I’ve also started growing the indigenous heirloom corn and bean varieties that my Mayflower ancestors most likely grew at Patuxet/Plimouth. The flint corn is called “King Philip’s,” and the dried beans are called “Succotash” and “Seneca Cornstalk” (which is often mistakenly called “Mayflower”). These crops have been preserved for generations through organizations like the Seed Savers Exchange. By growing, eating, and handing down these sacred seeds, we can help keep indigenous foods flourishing. We can also donate to groups like the Seed Savers Exchange and the Native American Food Sovereignty Alliance.
I hope others will join me in doing what we can to actively support and thank the Wampanoag people this Thanksgiving.
To the Editor:
July 21, 1969: the first man lands on the moon. Present day: Intel semiconductors contain approximately 3 billion transistors on one processor chip. November 24, 2022: Epoch Times headline reads, “Uncounted Votes on Overlooked Memory Card Flips Election in Georgia.”
How is it that our technology has advanced so much, and we can’t count votes in a way that eliminates recounts, extended counting times and overall mistrust in a process so important? We are a nation of the people, by the people, and for the people, not the desire of a particular party’s method, or the press, or Google’s use of censorship, or even the desire of the FBI and Justice Department’s senior management.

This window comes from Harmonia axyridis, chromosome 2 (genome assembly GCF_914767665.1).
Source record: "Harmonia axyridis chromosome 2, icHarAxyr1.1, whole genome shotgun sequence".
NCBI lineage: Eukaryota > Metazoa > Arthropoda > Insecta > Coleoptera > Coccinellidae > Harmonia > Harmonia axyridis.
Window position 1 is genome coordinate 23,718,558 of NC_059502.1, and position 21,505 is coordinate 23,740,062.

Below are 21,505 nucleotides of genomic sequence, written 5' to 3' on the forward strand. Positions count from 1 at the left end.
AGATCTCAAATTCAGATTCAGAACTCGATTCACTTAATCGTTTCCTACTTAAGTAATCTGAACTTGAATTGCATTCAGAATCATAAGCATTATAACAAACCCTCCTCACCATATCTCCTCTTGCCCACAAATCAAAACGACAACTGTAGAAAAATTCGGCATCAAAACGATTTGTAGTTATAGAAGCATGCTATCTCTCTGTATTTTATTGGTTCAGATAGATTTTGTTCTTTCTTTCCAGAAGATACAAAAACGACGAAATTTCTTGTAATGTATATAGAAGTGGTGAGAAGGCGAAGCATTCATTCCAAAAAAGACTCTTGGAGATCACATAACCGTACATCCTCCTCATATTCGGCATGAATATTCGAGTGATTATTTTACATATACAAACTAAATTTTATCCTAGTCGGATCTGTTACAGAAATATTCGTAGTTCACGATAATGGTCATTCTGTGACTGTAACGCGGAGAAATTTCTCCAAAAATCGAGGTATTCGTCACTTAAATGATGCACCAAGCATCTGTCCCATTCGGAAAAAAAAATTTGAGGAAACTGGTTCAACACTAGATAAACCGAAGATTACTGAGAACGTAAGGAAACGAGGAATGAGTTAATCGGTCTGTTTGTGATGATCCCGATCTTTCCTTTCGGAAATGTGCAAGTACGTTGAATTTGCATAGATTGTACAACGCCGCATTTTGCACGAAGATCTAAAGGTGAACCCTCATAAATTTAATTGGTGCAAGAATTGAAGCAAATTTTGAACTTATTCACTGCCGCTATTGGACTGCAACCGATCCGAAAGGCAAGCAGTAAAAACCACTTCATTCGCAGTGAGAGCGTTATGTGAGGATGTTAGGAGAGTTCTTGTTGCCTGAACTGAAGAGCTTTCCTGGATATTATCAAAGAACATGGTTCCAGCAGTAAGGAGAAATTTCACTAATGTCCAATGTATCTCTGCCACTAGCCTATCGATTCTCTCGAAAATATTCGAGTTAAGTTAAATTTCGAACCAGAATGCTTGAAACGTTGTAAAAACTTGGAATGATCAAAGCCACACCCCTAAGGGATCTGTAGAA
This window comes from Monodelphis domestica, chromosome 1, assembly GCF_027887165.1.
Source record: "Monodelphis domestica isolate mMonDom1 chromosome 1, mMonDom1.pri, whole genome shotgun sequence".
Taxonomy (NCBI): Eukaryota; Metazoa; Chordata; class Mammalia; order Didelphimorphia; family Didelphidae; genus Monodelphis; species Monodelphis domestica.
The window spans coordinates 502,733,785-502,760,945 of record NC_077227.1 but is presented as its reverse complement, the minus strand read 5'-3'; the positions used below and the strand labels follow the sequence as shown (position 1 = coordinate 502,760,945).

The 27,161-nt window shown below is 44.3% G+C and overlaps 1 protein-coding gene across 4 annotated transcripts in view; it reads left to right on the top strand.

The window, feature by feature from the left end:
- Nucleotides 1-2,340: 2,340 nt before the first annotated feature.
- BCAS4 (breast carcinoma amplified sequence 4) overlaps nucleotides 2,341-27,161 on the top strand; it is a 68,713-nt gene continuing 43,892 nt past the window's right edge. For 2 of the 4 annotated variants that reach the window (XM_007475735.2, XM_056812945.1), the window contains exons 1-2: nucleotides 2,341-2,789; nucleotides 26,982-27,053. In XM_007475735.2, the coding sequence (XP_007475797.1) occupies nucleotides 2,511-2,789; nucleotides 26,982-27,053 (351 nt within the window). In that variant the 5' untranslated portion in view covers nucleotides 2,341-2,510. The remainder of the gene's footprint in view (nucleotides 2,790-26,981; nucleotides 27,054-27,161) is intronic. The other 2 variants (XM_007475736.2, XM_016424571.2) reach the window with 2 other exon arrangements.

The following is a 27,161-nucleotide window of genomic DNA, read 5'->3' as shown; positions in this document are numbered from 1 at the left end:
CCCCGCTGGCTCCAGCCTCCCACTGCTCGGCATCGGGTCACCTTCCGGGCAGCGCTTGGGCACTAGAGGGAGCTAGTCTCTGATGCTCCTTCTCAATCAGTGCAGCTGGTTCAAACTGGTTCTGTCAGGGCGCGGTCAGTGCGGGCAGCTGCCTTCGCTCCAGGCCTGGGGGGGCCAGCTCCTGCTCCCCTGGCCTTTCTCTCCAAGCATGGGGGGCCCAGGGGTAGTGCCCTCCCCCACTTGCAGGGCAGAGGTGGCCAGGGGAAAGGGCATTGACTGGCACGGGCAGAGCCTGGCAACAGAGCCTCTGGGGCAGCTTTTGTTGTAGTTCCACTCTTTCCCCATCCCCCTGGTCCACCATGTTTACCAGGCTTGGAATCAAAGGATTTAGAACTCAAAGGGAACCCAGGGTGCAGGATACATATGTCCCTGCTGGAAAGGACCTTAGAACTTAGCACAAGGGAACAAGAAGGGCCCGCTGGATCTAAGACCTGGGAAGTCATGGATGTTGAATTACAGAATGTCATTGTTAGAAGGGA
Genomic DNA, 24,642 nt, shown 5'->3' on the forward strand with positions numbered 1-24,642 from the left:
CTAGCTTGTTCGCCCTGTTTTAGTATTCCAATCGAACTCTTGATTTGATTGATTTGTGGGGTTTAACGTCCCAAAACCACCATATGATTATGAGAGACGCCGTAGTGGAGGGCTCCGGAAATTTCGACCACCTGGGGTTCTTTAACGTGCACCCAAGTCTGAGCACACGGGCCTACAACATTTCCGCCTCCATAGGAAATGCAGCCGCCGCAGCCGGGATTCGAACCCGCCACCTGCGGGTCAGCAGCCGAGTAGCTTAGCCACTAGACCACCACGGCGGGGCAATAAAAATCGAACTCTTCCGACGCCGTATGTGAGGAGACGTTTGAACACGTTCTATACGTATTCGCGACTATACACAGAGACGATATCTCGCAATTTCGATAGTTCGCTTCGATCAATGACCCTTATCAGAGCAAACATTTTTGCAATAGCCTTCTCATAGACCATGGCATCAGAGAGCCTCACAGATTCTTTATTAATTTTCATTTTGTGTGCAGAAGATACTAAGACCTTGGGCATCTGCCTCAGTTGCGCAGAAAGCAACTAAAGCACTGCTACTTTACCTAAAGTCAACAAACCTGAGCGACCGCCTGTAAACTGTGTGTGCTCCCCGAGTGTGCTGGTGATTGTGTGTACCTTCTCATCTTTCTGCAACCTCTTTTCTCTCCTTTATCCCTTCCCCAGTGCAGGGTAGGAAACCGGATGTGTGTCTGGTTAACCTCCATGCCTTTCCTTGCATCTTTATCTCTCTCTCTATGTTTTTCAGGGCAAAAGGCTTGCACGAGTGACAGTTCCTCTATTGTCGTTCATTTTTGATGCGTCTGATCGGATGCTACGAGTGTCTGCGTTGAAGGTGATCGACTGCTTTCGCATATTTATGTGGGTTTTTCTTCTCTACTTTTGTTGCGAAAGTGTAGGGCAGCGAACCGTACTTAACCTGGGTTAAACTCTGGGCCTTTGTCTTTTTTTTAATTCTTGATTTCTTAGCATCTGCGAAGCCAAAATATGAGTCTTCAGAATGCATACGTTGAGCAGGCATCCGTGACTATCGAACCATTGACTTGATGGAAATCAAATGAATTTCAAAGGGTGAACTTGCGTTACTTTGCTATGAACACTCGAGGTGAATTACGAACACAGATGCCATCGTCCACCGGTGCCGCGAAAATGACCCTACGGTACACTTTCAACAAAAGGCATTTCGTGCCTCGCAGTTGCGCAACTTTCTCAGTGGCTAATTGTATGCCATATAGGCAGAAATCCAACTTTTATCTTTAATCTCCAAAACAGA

I believe I have one vote, and that it’s not unreasonable to ask for identification, given the numerous other situations we deal with that require ID. Would be interested in what others believe as solution.
Happy Girls run
To the Editor:
In regards to the article from a couple weeks ago (November 9) about the Happy Girls run... I unfortunately was quite disappointed to read about this women’s-focused event, and see that the male participants were mentioned, and even their finish times were featured before any of the women’s!
Aptly titled, this event is to celebrate women runners in the area and their camaraderie and sportsmanship, and I believe recognizing the male finishers in the article was an insult to the 875 women who proudly ran and walked. The real story was missed here!
Instead of stating the facts about if there were aid stations and what participants paid to sign up, it really would have been nice to hear about how 28 of the racers were our very own Sisters residents.
Or that we saw girls as young as 5 or as old as 79 proudly crossing the finish line.
How wonderful if you could have celebrated the stories of the women who ran...
mothers and daughters together, sisters or best friends keeping in stride with one another, new runners, and seasoned race veterans.
To see almost 1,000 women and their supporters celebrating and inspiring one another to get active and be healthy on a very chilly day, with a spirit of encouraging camaraderie — that was really what took place that morning!
Also, to my dismay, as I went to go see our posted results to verify my facts (published at eclecticedgeracing.com), I was shocked to find out all the wrong time results were published in this Nugget article. Finish times and racer names from the 2020 Happy Girls run were incorrectly cited, instead of this year’s results.
As a new runner, I was so inspired by everyone’s spirit and energy, and I don’t doubt my daughter(s) and I will continue to sign up in future years. Congratulations to all the women who crossed the finish line this year!